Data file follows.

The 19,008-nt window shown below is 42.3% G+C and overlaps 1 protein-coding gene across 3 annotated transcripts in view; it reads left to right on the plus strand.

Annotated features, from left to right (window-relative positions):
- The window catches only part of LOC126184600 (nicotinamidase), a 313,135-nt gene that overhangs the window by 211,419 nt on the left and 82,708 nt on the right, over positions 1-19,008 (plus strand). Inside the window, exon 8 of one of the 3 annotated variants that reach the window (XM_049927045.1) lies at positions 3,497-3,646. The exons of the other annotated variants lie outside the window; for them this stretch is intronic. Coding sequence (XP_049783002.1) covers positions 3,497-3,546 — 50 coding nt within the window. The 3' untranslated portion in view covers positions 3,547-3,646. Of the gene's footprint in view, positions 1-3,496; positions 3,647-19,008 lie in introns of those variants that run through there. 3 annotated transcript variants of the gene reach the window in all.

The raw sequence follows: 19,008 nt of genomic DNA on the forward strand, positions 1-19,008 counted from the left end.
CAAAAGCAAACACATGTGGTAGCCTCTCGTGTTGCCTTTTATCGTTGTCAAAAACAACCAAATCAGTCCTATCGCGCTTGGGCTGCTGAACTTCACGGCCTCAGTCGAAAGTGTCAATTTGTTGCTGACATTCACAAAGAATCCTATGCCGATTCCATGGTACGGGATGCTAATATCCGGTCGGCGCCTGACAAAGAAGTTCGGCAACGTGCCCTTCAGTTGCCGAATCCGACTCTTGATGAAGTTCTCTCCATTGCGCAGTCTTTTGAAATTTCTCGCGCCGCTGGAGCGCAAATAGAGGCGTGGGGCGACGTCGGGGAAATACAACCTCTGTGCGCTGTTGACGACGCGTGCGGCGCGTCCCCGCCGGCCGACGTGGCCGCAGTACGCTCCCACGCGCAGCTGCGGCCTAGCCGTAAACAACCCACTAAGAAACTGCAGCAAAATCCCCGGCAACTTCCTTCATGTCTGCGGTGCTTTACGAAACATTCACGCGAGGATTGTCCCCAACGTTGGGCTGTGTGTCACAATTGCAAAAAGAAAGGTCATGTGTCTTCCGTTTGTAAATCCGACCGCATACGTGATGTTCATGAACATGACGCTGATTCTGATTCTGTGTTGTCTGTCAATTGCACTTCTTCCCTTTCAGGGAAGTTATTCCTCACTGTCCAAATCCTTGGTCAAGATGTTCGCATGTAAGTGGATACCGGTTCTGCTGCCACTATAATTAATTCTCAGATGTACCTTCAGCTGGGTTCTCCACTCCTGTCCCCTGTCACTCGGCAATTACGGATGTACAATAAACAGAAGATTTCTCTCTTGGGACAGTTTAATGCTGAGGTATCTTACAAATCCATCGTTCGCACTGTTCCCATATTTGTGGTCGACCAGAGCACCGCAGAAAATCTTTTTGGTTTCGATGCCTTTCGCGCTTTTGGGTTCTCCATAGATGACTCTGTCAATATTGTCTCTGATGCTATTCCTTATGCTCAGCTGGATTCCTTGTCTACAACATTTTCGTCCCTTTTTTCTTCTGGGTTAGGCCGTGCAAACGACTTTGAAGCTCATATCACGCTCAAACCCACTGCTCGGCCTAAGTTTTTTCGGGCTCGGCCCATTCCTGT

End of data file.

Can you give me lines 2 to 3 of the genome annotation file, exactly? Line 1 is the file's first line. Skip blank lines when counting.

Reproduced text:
Annotated features, from left to right (window-relative positions):
- The window catches only part of LOC126184600 (nicotinamidase), a 313,135-nt gene that overhangs the window by 211,419 nt on the left and 82,708 nt on the right, over positions 1-19,008 (plus strand). Inside the window, exon 8 of one of the 3 annotated variants that reach the window (XM_049927045.1) lies at positions 3,497-3,646. The exons of the other annotated variants lie outside the window; for them this stretch is intronic. Coding sequence (XP_049783002.1) covers positions 3,497-3,546 — 50 coding nt within the window. The 3' untranslated portion in view covers positions 3,547-3,646. Of the gene's footprint in view, positions 1-3,496; positions 3,647-19,008 lie in introns of those variants that run through there. 3 annotated transcript variants of the gene reach the window in all.